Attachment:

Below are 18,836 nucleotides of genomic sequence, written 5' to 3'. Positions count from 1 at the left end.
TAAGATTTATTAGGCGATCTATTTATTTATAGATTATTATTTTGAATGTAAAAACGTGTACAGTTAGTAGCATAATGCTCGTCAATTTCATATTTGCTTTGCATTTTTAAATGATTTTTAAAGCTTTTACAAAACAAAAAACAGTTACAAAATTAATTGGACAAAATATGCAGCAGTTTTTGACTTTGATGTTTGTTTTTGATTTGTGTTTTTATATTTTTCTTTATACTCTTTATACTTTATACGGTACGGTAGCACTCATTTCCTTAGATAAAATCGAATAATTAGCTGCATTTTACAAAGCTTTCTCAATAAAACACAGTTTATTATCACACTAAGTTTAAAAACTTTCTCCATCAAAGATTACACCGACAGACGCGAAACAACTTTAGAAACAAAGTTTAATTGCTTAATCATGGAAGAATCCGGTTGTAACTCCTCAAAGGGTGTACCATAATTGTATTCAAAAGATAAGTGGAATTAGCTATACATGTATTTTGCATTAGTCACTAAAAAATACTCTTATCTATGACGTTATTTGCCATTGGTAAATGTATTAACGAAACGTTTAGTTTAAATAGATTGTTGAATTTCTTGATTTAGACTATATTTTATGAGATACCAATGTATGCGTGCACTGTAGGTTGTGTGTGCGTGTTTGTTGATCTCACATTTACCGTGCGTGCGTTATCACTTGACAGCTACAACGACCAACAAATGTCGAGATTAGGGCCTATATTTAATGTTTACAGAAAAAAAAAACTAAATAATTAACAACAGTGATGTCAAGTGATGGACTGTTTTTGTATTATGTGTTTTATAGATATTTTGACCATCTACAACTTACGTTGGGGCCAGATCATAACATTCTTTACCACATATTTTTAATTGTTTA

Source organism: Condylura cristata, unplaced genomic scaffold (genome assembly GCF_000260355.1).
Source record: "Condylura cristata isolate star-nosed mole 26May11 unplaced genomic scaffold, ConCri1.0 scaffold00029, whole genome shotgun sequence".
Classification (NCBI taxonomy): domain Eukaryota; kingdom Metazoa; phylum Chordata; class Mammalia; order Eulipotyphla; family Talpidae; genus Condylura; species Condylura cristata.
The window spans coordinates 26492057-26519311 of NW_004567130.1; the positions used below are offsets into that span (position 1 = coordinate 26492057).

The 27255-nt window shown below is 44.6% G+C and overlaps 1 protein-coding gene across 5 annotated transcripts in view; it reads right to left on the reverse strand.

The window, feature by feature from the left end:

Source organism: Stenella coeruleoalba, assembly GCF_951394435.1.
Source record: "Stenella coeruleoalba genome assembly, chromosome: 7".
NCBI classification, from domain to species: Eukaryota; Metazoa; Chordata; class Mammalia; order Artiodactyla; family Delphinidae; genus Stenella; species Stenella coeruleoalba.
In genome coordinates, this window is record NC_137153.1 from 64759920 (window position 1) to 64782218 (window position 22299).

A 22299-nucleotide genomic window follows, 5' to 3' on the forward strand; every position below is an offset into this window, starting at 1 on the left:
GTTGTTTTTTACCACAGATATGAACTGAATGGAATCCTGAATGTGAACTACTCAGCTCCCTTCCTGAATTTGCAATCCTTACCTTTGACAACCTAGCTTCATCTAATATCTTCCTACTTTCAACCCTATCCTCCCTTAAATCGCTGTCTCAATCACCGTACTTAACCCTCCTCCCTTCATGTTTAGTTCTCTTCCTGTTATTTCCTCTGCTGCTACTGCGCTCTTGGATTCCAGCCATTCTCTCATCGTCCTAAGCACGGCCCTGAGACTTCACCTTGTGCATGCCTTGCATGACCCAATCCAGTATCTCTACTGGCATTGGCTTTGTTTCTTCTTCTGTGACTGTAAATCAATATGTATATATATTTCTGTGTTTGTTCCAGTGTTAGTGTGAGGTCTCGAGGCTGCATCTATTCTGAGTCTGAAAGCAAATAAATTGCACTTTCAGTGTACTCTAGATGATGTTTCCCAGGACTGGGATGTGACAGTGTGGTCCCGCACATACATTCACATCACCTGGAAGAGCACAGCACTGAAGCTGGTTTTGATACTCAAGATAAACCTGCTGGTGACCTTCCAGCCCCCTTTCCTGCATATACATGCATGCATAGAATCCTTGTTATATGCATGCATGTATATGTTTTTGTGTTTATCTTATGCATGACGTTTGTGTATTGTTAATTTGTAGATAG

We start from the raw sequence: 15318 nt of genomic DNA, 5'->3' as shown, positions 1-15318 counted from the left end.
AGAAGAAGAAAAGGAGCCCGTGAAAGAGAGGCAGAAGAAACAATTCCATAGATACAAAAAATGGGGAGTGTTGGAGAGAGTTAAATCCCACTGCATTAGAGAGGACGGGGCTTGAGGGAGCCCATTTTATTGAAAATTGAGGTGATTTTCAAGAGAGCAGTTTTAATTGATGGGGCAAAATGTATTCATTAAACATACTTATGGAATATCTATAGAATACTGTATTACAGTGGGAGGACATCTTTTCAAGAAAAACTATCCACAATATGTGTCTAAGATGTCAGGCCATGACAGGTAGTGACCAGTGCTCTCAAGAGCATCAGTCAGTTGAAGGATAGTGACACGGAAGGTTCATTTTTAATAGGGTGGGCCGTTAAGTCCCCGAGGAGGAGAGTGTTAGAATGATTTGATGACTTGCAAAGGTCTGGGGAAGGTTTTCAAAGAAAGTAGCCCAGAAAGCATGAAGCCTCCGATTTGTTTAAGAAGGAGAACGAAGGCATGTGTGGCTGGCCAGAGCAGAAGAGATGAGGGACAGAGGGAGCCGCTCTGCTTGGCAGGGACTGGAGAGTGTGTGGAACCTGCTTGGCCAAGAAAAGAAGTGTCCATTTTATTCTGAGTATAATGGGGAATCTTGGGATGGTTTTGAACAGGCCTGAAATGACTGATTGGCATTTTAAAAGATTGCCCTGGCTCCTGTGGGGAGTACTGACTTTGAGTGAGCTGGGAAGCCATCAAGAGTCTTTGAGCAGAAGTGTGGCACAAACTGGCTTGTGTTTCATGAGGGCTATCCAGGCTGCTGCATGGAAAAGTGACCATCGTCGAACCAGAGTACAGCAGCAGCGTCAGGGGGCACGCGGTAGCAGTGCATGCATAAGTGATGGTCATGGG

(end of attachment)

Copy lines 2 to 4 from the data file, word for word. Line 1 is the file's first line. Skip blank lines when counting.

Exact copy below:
TAAGATTTATTAGGCGATCTATTTATTTATAGATTATTATTTTGAATGTAAAAACGTGTACAGTTAGTAGCATAATGCTCGTCAATTTCATATTTGCTTTGCATTTTTAAATGATTTTTAAAGCTTTTACAAAACAAAAAACAGTTACAAAATTAATTGGACAAAATATGCAGCAGTTTTTGACTTTGATGTTTGTTTTTGATTTGTGTTTTTATATTTTTCTTTATACTCTTTATACTTTATACGGTACGGTAGCACTCATTTCCTTAGATAAAATCGAATAATTAGCTGCATTTTACAAAGCTTTCTCAATAAAACACAGTTTATTATCACACTAAGTTTAAAAACTTTCTCCATCAAAGATTACACCGACAGACGCGAAACAACTTTAGAAACAAAGTTTAATTGCTTAATCATGGAAGAATCCGGTTGTAACTCCTCAAAGGGTGTACCATAATTGTATTCAAAAGATAAGTGGAATTAGCTATACATGTATTTTGCATTAGTCACTAAAAAATACTCTTATCTATGACGTTATTTGCCATTGGTAAATGTATTAACGAAACGTTTAGTTTAAATAGATTGTTGAATTTCTTGATTTAGACTATATTTTATGAGATACCAATGTATGCGTGCACTGTAGGTTGTGTGTGCGTGTTTGTTGATCTCACATTTACCGTGCGTGCGTTATCACTTGACAGCTACAACGACCAACAAATGTCGAGATTAGGGCCTATATTTAATGTTTACAGAAAAAAAAAACTAAATAATTAACAACAGTGATGTCAAGTGATGGACTGTTTTTGTATTATGTGTTTTATAGATATTTTGACCATCTACAACTTACGTTGGGGCCAGATCATAACATTCTTTACCACATATTTTTAATTGTTTA

Source organism: Condylura cristata, unplaced genomic scaffold (genome assembly GCF_000260355.1).
Source record: "Condylura cristata isolate star-nosed mole 26May11 unplaced genomic scaffold, ConCri1.0 scaffold00029, whole genome shotgun sequence".